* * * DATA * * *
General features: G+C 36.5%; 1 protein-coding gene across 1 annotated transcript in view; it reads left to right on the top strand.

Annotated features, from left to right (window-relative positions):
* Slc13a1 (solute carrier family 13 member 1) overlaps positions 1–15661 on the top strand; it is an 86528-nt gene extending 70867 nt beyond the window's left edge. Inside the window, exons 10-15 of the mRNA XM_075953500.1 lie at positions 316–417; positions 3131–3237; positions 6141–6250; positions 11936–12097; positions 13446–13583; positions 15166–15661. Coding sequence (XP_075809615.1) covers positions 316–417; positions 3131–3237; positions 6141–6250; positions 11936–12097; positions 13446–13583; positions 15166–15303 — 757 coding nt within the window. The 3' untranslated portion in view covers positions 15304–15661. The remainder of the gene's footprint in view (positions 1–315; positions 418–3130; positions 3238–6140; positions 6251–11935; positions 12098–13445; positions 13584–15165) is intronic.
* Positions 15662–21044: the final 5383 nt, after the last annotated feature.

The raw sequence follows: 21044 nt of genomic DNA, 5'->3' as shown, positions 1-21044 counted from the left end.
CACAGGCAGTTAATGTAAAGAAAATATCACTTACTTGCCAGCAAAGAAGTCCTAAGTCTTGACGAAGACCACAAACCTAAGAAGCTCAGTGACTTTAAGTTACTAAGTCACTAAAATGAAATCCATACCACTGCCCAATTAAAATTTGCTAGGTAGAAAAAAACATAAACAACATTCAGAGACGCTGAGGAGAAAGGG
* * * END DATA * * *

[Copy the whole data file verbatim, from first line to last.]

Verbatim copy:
General features: G+C 36.5%; 1 protein-coding gene across 1 annotated transcript in view; it reads left to right on the top strand.

Annotated features, from left to right (window-relative positions):
* Slc13a1 (solute carrier family 13 member 1) overlaps positions 1–15661 on the top strand; it is an 86528-nt gene extending 70867 nt beyond the window's left edge. Inside the window, exons 10-15 of the mRNA XM_075953500.1 lie at positions 316–417; positions 3131–3237; positions 6141–6250; positions 11936–12097; positions 13446–13583; positions 15166–15661. Coding sequence (XP_075809615.1) covers positions 316–417; positions 3131–3237; positions 6141–6250; positions 11936–12097; positions 13446–13583; positions 15166–15303 — 757 coding nt within the window. The 3' untranslated portion in view covers positions 15304–15661. The remainder of the gene's footprint in view (positions 1–315; positions 418–3130; positions 3238–6140; positions 6251–11935; positions 12098–13445; positions 13584–15165) is intronic.
* Positions 15662–21044: the final 5383 nt, after the last annotated feature.

The raw sequence follows: 21044 nt of genomic DNA, 5'->3' as shown, positions 1-21044 counted from the left end.
CACAGGCAGTTAATGTAAAGAAAATATCACTTACTTGCCAGCAAAGAAGTCCTAAGTCTTGACGAAGACCACAAACCTAAGAAGCTCAGTGACTTTAAGTTACTAAGTCACTAAAATGAAATCCATACCACTGCCCAATTAAAATTTGCTAGGTAGAAAAAAACATAAACAACATTCAGAGACGCTGAGGAGAAAGGG